By Jack Wright For Mailonline
This is the awkward moment the BBC Question Time audience fell silent as they were asked to defend Prince Harry following the fallout from his bitter and controversial tell-all memoir, Spare.
Panellists on the BBC current affairs programme blasted the Duke of Sussex for making a slew of allegations about the Royal Family, including incendiary claims that his estranged brother William attacked him in a bust-up over Meghan, in his media blitz to promote his memoir.
One furious audience member accused the prince of ‘hypocritical privilege’ to rapturous applause, before host Fiona Bruce asked if anyone from the crowd wanted to defend Harry.
‘There must be somebody!’, she exclaimed, before a single person came to the Duke’s defence. The young woman spoke about racism in Britain, which was met with stony-faced silence.
This is the awkward moment the BBC Question Time audience fell silent as they were asked to defend Prince Harry following the fallout from his memoir, Spare
One furious audience member accused the prince of ‘hypocritical privilege’ to rapturous applause, before host Fiona Bruce asked if anyone from the crowd wanted to defend Harry
Prince Harry leaving The Late Show With Stephen Colbert in New York City this week
It came after the Prince and Princess of Wales were urged to ‘keep going’ in the face of Harry’s ‘truth bombs’ as they undertook their first public engagement since the publication of his explosive memoir.
William and Kate were mobbed in Merseyside days after coming under fire in the Duke of Sussex’s book.
But on a visit to the Royal Liverpool University Hospital yesterday, patient Sylvia Staniford, 81, gripped Prince William’s hand tightly and said: ‘Keep going, keep going. Scousers love you.’ William smiled at her warmly and replied: ‘Yes, I will.’
Mrs Staniford said afterwards: ‘Of course that was a reference to Harry. He knew what I was talking about.’
William and Kate met frontline and back-room staff at the hospital, and thanked them for their hard work over the winter period.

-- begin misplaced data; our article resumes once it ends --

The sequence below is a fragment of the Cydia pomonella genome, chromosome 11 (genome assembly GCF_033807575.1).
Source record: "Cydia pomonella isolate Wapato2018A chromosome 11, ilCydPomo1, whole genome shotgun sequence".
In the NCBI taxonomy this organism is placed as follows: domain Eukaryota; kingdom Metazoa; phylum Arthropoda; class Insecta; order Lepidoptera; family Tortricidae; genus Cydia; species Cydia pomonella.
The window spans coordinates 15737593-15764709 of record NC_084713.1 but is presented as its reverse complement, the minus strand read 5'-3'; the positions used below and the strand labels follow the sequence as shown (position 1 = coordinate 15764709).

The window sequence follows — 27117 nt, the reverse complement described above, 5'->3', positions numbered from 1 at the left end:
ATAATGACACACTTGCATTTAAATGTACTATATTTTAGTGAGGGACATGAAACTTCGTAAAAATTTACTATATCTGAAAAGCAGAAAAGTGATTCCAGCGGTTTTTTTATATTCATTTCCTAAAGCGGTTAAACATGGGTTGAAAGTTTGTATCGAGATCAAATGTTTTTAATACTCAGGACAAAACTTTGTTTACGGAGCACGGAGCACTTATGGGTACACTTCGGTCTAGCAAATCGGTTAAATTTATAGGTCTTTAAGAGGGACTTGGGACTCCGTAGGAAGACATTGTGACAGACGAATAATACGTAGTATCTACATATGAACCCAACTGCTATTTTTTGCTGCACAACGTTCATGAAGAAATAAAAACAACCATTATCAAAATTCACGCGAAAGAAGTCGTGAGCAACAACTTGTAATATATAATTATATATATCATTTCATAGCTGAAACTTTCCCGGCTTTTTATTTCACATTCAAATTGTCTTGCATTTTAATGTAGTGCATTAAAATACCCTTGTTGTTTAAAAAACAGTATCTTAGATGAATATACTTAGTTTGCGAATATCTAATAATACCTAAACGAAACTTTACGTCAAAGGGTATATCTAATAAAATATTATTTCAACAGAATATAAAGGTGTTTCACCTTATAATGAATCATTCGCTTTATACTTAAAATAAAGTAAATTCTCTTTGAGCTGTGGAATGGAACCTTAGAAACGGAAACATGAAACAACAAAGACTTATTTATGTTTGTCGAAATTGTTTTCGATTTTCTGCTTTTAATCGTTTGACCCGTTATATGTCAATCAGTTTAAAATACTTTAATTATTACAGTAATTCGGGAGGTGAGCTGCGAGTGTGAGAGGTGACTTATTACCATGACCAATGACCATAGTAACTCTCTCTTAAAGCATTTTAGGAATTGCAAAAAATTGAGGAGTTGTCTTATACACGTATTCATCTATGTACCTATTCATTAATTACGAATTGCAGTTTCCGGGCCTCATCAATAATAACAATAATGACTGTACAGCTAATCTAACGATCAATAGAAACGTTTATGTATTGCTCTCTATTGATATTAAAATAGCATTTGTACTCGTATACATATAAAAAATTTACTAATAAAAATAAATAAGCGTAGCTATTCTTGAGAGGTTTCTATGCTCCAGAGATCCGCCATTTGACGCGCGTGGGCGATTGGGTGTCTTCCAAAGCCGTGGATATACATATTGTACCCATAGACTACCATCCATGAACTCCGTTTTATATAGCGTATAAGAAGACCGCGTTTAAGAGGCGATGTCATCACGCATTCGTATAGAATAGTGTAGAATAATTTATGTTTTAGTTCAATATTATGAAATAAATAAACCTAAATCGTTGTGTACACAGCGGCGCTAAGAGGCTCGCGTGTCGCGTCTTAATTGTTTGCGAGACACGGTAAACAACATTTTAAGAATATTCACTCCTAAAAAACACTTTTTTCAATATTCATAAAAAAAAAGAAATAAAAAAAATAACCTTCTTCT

They were greeted by huge cheers from hundreds of staff and patients who crowded into the atrium and on balconies.
The Prince and Princess of Wales visiting the Royal Liverpool University Hospital in Liverpool
William and Kate were all smiles yesterday as the Royals reel from Harry’s memoir
King Charles visiting Aboyne and Mid-Deeside Community Shed in Aberdeenshire yesterday
Healthcare assistant Anna O’Hara got both William and Kate to pose with her and said afterwards: ‘They are so kind.’
As they left, the couple joked with one well-wisher about wearing matching outfits – the princess in a £290 Cefinn wool dress under a tartan Holland Cooper coat, with her husband echoing the blue and green hues.
Later the princess told a group of young people that ‘talking therapies don’t work for some people’ during a visit to a mental health project on Merseyside – an interesting take on an issue that Harry has been keen to promote.
The couple were visiting the Open Door Charity, which focuses on supporting young adults across Merseyside with their mental health, using culture, creativity and alternative therapies as the ‘catalyst for change’.
Kate chatted to a group of teenagers who have been using music to help with their individual issues, with one of the boys saying: ‘For me, having that music as a tool is good for me to express my emotions through something I can enjoy. Producing music and letting out what you’re feeling is better than saying it in a clinical atmosphere. I can put it into words.’
The princess nodded, replying: ‘Talking therapies don’t work for some people, they’re not for everybody. It’s so important to have a range of therapies.’
Speaking after the visit, one of the teenagers said: ‘I feel privileged that after everything going on for them, they came to see us, for the first visit after the book has been released. It shows that nothing can stop them.’
They were not the only members of the Royal Family determined to shrug off the drama of the past few days, which has seen Harry lay bare intimate details of run-ins with the couple – including a physical fight with his brother and a spat between Kate and Meghan over Princess Charlotte’s bridesmaid dress.
King Charles, who is understood to have been deeply hurt by his son’s actions, was out and about in Scotland where he received an equally warm welcome.
In Scotland, the King was met by Sandra Charles, 64, from Brisbane, Australia, who is on holiday in the area. She said: ‘I had to come and show my support for what he is going through. It’s a tough time for Charles and the whole Royal Family. It [the book] is horrible. Charles has my full support.’
The King, 74, wearing a kilt, looked relaxed at the Aboyne and District Men’s Shed – which boasts a workshop and community space – just 20 minutes from Balmoral.
The monarch, who has weathered the book storm while staying at Birkhall, his Highland home, with the Queen Consort this week, also announced he was donating a fridge to a local food bank.
Published by Associated Newspapers Ltd
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